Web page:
Every so often, an idea comes out of left field. I woke up with this on my mind–must have been a dream. Back in the day, my family had a dilapidated copy of the game “Guess Who?” My siblings and I would take turns playing this game of deduction. You essentially narrowed a search for an opponent’s person by picking out characteristics of their appearance. http://www.flickr.com/photos/unloveable/2398625902/ I vividly remember playing with my younger sister one time at a family cottage. She–foolishly–chose a female person for me to identify. Anyone who has played the game before knows that the males far …

Continue reading »## Bike Trail Task

There is two hour parking all around University of Saskatchewan. I once went to move my car (to avoid a ticket) and found that the parking attendant had marked–in chalk–the top of my tire. I wanted to erase the mark so began driving through as many puddles as possible. I then convinced myself to find a puddle longer than the circumference of my tire–to guarantee a clean slate and a fresh two hours. As I walked back to campus, I got thinking about the pattern left behind by my tires. For simplicity, let’s take the case of a smaller vehicle–a …

Continue reading »## Painting Tape

I came across the following situation while shopping for paint at a local home improvement store: Admittedly, the three varieties were not positioned like this, but this positioning does raise an interesting question. “We can see the packages are the same height, what is that height?” I see this question going one of two ways: The students realize that really any conceivable measurement is possible. (Barring, of course, zero and the negatives) One could make the argument that it also cannot be irrational, but this would be nit-picking. Can a roll of tape have a width of pi/6? Exactly? The …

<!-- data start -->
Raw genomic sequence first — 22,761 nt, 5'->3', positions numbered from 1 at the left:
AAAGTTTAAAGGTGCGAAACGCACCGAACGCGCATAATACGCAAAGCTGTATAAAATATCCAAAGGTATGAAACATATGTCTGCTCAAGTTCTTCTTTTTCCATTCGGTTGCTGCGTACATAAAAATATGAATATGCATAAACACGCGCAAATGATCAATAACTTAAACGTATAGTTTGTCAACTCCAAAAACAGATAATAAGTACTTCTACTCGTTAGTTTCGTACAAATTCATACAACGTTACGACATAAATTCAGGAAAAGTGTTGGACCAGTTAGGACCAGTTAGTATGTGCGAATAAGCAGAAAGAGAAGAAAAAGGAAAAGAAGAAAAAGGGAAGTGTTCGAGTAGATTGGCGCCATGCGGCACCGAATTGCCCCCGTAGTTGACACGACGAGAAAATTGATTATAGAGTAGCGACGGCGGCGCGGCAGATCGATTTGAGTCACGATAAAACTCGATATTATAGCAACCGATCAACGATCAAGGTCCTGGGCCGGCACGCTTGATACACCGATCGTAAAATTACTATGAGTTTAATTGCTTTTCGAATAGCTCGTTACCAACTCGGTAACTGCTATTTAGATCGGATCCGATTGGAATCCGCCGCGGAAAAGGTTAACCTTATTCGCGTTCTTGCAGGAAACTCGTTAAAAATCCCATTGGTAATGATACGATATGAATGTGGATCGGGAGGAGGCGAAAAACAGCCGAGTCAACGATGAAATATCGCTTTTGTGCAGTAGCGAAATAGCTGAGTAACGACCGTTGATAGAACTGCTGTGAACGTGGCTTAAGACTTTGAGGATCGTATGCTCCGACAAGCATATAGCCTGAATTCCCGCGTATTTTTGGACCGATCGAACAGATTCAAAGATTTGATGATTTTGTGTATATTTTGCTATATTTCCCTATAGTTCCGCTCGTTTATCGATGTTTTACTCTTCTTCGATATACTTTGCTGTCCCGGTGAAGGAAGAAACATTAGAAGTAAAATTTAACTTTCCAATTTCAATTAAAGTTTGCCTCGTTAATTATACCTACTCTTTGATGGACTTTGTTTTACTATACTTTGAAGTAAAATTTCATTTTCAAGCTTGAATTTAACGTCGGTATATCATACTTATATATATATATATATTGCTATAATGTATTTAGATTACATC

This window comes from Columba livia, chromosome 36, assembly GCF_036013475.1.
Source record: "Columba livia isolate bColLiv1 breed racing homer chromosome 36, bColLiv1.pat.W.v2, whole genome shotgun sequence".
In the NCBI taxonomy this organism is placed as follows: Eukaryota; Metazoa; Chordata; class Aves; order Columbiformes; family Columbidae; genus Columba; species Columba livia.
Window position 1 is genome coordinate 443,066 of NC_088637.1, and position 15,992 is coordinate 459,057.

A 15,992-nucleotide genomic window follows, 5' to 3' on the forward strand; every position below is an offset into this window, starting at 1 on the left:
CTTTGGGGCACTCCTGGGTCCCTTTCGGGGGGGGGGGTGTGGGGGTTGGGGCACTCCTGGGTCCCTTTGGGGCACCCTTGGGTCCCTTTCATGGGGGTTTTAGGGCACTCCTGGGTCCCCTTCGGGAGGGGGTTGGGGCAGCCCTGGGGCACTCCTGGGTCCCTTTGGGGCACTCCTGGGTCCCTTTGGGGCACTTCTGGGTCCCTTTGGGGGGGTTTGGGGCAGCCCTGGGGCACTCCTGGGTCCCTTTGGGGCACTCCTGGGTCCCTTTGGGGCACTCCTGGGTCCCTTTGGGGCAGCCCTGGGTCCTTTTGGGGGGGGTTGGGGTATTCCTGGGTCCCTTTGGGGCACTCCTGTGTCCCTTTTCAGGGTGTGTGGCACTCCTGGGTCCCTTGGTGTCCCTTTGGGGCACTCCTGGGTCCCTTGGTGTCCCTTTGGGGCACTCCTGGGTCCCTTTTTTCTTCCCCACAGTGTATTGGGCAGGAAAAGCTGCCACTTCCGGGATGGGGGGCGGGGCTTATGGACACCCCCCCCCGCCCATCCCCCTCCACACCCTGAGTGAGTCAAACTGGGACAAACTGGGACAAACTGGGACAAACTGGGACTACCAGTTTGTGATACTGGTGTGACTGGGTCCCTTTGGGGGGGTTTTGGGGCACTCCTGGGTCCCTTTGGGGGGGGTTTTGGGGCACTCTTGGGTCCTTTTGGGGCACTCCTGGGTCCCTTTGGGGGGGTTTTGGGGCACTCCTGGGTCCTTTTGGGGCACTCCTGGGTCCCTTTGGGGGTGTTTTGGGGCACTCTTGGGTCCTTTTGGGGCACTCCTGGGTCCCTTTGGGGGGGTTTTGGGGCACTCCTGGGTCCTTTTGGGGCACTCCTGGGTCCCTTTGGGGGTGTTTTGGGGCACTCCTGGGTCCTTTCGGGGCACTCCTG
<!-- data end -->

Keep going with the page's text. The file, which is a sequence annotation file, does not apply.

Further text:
Continue reading »## Sprinkler Task

I am frustratingly mathematical. Ask my wife. I see the world as a combination of, in the words of David Berlinski, absolutely elementary mathematics.(AEM). The path of a yo-yo, the tiles in the mall, and the trail of wetness after a bike rides through a puddle are all dissected with simple, mathematical phenomenon. The nice part about AEM is that I can talk about it to almost anyone. People are (vaguely) familiar with graphs, geometric patterns, and circles even if they can’t decipher what practical implications they have on their city block. Unfortunately, people (and students) don’t often want to …

Continue reading »## Unexpected Lesson Extension

It is very hard to develop an active atmosphere in a math classroom–especially at the high school level. I believe there are two main reasons for this: 1) Students have been slowly trained throughout their schooling that a “good” math student is one that listens, absorbs, and repeats. 2) The content often reaches beyond what most teachers deem to be “constructable”. Rather than fight with these two restraints, I began my implementation of Problem Based Learning in a class with manageable curriculum content filled with students who never learned to sit still in the first place. As time progressed, the room …